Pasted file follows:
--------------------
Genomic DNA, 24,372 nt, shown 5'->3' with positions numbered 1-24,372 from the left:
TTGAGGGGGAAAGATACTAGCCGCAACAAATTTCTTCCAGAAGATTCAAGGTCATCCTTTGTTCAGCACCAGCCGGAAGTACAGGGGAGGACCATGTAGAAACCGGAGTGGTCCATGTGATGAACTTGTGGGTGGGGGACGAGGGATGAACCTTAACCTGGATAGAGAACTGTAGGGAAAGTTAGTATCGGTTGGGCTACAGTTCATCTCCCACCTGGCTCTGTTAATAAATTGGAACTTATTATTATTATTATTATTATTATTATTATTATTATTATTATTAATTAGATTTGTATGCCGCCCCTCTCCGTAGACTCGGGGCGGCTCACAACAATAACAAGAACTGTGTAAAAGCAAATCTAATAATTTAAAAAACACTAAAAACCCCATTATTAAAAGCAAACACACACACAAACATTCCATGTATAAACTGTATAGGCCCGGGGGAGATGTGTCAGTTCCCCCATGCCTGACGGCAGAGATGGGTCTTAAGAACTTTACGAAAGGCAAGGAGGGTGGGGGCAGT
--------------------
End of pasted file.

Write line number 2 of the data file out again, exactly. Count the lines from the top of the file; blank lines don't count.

TTGAGGGGGAAAGATACTAGCCGCAACAAATTTCTTCCAGAAGATTCAAGGTCATCCTTTGTTCAGCACCAGCCGGAAGTACAGGGGAGGACCATGTAGAAACCGGAGTGGTCCATGTGATGAACTTGTGGGTGGGGGACGAGGGATGAACCTTAACCTGGATAGAGAACTGTAGGGAAAGTTAGTATCGGTTGGGCTACAGTTCATCTCCCACCTGGCTCTGTTAATAAATTGGAACTTATTATTATTATTATTATTATTATTATTATTATTATTATTATTAATTAGATTTGTATGCCGCCCCTCTCCGTAGACTCGGGGCGGCTCACAACAATAACAAGAACTGTGTAAAAGCAAATCTAATAATTTAAAAAACACTAAAAACCCCATTATTAAAAGCAAACACACACACAAACATTCCATGTATAAACTGTATAGGCCCGGGGGAGATGTGTCAGTTCCCCCATGCCTGACGGCAGAGATGGGTCTTAAGAACTTTACGAAAGGCAAGGAGGGTGGGGGCAGT